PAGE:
A commission of journalists and academics called Wednesday for reviving the presidential press conference and making it a “frequent, routine and undramatic” institution.
“The longer presidents go without a press conference, the greater the suspicion that there is something to hide, and the greater the pressure becomes for holding press conferences,” the panel said.
“When, ultimately, the President holds a conference, it is liable to be a hostile affair in which both the President and the press look bad. It would seem better, on balance, for the President to take his lumps on a more frequent basis,” it said.
‘Media Must Mend Ways’
At the same time, the Harvard Commission on the Presidential News Conference said, the media must mend their ways if the press conference is to revive. The public will not lend its attention to the sessions if it believes that reporters’ questions are unfair, irrelevant or overly aggressive, it concluded.
The 16-member commission, appointed by the Joan Shorenstein Barone Center on the Press, Politics and Public Policy of Harvard University’s John F. Kennedy School of Government, studied the issue for a year. It was co-chaired by former newscaster Marvin Kalb, director of the center, and Frederick W. Mayer, assistant professor of public policy at Duke University.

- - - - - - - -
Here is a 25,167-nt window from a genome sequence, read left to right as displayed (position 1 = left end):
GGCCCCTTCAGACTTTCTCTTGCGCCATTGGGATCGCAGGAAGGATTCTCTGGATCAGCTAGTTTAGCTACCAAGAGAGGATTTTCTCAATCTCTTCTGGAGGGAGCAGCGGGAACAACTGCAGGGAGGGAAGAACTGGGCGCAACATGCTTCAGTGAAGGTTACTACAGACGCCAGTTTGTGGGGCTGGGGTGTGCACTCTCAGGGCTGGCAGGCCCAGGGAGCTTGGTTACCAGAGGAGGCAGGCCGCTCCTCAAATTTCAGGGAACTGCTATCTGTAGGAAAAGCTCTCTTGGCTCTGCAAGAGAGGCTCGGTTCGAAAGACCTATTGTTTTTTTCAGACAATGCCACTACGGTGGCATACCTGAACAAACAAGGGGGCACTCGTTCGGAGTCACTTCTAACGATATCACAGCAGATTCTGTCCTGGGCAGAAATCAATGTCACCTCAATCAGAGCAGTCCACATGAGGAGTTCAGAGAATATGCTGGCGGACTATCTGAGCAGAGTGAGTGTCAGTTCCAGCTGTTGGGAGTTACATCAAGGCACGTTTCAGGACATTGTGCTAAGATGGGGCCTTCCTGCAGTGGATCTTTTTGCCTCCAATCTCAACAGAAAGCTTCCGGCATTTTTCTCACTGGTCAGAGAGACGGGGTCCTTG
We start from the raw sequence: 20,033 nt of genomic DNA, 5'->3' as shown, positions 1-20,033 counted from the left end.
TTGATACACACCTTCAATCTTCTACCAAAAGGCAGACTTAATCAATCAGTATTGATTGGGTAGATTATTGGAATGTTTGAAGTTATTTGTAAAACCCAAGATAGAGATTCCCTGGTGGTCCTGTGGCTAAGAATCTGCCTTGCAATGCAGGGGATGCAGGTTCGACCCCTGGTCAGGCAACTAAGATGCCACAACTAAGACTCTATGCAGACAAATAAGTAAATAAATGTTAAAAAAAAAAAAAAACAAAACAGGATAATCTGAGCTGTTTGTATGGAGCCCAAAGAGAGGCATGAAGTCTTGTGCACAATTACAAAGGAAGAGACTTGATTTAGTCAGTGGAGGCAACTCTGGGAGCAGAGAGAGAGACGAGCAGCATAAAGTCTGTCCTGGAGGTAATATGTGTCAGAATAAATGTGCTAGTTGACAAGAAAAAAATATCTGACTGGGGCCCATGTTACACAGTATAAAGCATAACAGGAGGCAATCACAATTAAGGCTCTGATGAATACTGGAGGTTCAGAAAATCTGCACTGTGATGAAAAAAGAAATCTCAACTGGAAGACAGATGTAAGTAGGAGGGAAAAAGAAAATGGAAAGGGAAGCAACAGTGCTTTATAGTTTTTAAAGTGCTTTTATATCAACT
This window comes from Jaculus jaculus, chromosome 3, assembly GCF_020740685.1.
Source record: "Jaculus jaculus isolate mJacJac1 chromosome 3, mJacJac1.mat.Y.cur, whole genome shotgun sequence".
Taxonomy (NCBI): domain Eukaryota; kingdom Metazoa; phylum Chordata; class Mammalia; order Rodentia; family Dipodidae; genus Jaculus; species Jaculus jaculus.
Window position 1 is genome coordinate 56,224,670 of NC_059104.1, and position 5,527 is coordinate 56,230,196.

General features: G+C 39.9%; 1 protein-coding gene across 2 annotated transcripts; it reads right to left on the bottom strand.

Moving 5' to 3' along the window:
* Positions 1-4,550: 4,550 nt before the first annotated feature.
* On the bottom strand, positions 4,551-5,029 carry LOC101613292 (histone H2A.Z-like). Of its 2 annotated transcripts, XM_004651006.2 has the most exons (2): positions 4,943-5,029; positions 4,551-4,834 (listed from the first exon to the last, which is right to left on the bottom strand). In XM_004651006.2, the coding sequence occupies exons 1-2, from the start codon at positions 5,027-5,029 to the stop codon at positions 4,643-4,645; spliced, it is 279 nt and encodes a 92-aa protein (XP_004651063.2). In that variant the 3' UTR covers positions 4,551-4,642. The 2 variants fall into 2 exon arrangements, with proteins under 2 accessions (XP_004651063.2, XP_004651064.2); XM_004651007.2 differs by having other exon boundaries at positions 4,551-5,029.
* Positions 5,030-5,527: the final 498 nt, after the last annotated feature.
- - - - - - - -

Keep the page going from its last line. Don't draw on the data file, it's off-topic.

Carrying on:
The commission said the presidential press conference, a 75-year-old institution, “is not aging well” and that under Ronald Reagan it has fallen into “a serious state of disrepair.”
Reagan has held 45 formal news conferences in his nearly eight years in office, and once went 5 1/2 months without a formal meeting with reporters. President Franklin D. Roosevelt met with reporters nearly 1,000 times in 13 years.
All Parties Would Benefit
“We believe that all parties would benefit from restoring the habit of frequent, routine and undramatic news conferences,” the panel’s report said.
Properly conducted, news conferences can serve presidents, press and public alike, the commission said, and all suffer when the institution deteriorates.
The panel recommended that presidents meet with the media twice a month during daytime hours--once with reporters who cover the White House routinely and once with smaller groups of journalists--and hold six televised evening news conferences a year.
Daytime news conferences should be held “to reduce the temperature and encourage more substantive and useful exchanges,” the panel suggested. It said this would give morning newspapers more time to prepare stories and allow television evening news programs to show highlights.